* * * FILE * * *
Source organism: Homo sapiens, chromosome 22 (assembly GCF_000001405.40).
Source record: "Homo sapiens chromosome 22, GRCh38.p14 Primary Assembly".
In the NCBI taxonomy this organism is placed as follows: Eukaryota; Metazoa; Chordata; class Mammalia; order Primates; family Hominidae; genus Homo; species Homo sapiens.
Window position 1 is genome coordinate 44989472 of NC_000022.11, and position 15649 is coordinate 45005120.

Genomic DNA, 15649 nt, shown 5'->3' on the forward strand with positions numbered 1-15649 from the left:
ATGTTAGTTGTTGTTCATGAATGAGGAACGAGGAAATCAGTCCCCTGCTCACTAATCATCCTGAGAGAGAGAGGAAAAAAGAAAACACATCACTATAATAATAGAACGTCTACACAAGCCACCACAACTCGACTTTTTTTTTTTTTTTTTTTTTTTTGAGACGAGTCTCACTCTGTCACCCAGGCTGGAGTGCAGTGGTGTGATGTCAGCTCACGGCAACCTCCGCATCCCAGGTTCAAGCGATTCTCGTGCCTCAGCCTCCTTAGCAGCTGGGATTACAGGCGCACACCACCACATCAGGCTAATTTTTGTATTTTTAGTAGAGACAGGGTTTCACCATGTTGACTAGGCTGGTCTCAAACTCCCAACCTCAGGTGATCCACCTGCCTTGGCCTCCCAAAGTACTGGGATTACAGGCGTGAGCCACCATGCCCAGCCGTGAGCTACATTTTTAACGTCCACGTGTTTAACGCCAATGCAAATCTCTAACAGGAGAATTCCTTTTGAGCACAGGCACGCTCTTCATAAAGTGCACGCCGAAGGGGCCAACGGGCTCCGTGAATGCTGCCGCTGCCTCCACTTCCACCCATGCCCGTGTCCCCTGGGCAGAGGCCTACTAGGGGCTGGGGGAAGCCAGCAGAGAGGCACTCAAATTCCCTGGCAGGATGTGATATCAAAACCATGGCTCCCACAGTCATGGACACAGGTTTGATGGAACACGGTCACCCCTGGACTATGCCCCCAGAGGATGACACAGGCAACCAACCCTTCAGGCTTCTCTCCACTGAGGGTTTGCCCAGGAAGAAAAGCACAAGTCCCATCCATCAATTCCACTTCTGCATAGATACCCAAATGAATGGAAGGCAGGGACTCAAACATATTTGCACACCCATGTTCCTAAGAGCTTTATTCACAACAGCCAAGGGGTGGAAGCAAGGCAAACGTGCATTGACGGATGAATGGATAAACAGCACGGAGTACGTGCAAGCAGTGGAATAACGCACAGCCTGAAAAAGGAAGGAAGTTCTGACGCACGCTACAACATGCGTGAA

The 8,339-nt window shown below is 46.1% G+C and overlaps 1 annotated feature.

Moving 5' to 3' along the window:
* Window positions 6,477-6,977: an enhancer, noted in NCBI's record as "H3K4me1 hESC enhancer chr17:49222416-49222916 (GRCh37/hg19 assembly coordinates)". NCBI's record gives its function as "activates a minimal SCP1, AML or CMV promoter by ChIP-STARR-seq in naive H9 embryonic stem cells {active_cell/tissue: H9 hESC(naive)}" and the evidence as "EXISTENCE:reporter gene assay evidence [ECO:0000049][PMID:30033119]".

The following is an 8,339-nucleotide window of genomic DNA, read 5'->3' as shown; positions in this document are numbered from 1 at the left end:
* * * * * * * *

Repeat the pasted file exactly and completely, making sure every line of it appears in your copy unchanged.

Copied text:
Source organism: Homo sapiens, chromosome 22 (assembly GCF_000001405.40).
Source record: "Homo sapiens chromosome 22, GRCh38.p14 Primary Assembly".
In the NCBI taxonomy this organism is placed as follows: Eukaryota; Metazoa; Chordata; class Mammalia; order Primates; family Hominidae; genus Homo; species Homo sapiens.
Window position 1 is genome coordinate 44989472 of NC_000022.11, and position 15649 is coordinate 45005120.

Genomic DNA, 15649 nt, shown 5'->3' on the forward strand with positions numbered 1-15649 from the left:
ATGTTAGTTGTTGTTCATGAATGAGGAACGAGGAAATCAGTCCCCTGCTCACTAATCATCCTGAGAGAGAGAGGAAAAAAGAAAACACATCACTATAATAATAGAACGTCTACACAAGCCACCACAACTCGACTTTTTTTTTTTTTTTTTTTTTTTTGAGACGAGTCTCACTCTGTCACCCAGGCTGGAGTGCAGTGGTGTGATGTCAGCTCACGGCAACCTCCGCATCCCAGGTTCAAGCGATTCTCGTGCCTCAGCCTCCTTAGCAGCTGGGATTACAGGCGCACACCACCACATCAGGCTAATTTTTGTATTTTTAGTAGAGACAGGGTTTCACCATGTTGACTAGGCTGGTCTCAAACTCCCAACCTCAGGTGATCCACCTGCCTTGGCCTCCCAAAGTACTGGGATTACAGGCGTGAGCCACCATGCCCAGCCGTGAGCTACATTTTTAACGTCCACGTGTTTAACGCCAATGCAAATCTCTAACAGGAGAATTCCTTTTGAGCACAGGCACGCTCTTCATAAAGTGCACGCCGAAGGGGCCAACGGGCTCCGTGAATGCTGCCGCTGCCTCCACTTCCACCCATGCCCGTGTCCCCTGGGCAGAGGCCTACTAGGGGCTGGGGGAAGCCAGCAGAGAGGCACTCAAATTCCCTGGCAGGATGTGATATCAAAACCATGGCTCCCACAGTCATGGACACAGGTTTGATGGAACACGGTCACCCCTGGACTATGCCCCCAGAGGATGACACAGGCAACCAACCCTTCAGGCTTCTCTCCACTGAGGGTTTGCCCAGGAAGAAAAGCACAAGTCCCATCCATCAATTCCACTTCTGCATAGATACCCAAATGAATGGAAGGCAGGGACTCAAACATATTTGCACACCCATGTTCCTAAGAGCTTTATTCACAACAGCCAAGGGGTGGAAGCAAGGCAAACGTGCATTGACGGATGAATGGATAAACAGCACGGAGTACGTGCAAGCAGTGGAATAACGCACAGCCTGAAAAAGGAAGGAAGTTCTGACGCACGCTACAACATGCGTGAA

The 8,339-nt window shown below is 46.1% G+C and overlaps 1 annotated feature.

Moving 5' to 3' along the window:
* Window positions 6,477-6,977: an enhancer, noted in NCBI's record as "H3K4me1 hESC enhancer chr17:49222416-49222916 (GRCh37/hg19 assembly coordinates)". NCBI's record gives its function as "activates a minimal SCP1, AML or CMV promoter by ChIP-STARR-seq in naive H9 embryonic stem cells {active_cell/tissue: H9 hESC(naive)}" and the evidence as "EXISTENCE:reporter gene assay evidence [ECO:0000049][PMID:30033119]".

The following is an 8,339-nucleotide window of genomic DNA, read 5'->3' as shown; positions in this document are numbered from 1 at the left end: